In two previous posts, we’ve discussed a few workplace culture trends expected to impact employers by 2030.
Unlike predicting what trends we’ll see over the next 12 months, taking a decade-long look requires deeper insight into developing trends—and even trends that have yet to develop.
So far, we’ve reviewed three trends; in this post, we’ll look at two more.
Workers Will Always Be Upskilling
We hear a lot about how workers are anxious about the risks of being left behind as automation and technological improvements continue to change the workplace and make more positions obsolete. As a result, experts predict employees will continue to find ways to upskill to stay relevant in changing and complex environments.
This isn’t something that is likely to slow as technology continues to develop, and companies need to think about how they can build continuous development into their internal processes to ensure today’s employees are prepared for tomorrow’s job requirements.
Effective Work Spaces May Make Offices Popular Again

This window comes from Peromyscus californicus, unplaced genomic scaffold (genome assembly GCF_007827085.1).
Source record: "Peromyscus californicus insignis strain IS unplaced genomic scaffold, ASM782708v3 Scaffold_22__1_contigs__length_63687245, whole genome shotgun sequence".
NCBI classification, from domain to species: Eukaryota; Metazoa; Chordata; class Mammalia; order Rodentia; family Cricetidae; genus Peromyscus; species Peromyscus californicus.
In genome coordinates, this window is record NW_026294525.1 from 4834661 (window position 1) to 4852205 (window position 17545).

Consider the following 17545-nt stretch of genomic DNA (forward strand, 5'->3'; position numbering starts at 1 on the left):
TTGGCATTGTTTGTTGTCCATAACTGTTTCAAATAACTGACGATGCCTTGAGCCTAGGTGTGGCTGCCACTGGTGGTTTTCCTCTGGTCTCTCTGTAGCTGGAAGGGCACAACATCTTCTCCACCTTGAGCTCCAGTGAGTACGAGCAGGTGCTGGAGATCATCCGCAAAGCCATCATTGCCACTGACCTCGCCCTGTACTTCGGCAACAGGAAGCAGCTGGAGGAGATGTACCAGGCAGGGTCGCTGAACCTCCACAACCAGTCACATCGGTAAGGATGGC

Elina Cardet, associate principal at architecture and design firm Perkins + Will, says that “culture is also affected by the spaces in which people work.” She says that some companies are starting to create more flexible, thoughtfully designed workplaces, with a goal of facilitating employees’ workflow and accommodating their needs.
“Beautiful spaces that have exceptional technology and facilitate work may even attract more remote workers back to the office on a regular basis,” says Cardet.
It’s not an unlikely possibility. After all, trends do seem to ebb and flow over time, and people do tend to yearn for what they don’t know. The exodus out of the workplace may someday turn into an influx back!
Predicting the future of the business world is a pastime with years of history. Those that have been able to effectively forecast the changing winds have an opportunity for great success.
As you consider the predictions we’ve covered in these three posts, there are three paths to take: Capitalize on the potential for change by adapting to new markets and riding the tide; resist the change; or sit back, do nothing, and just see what happens.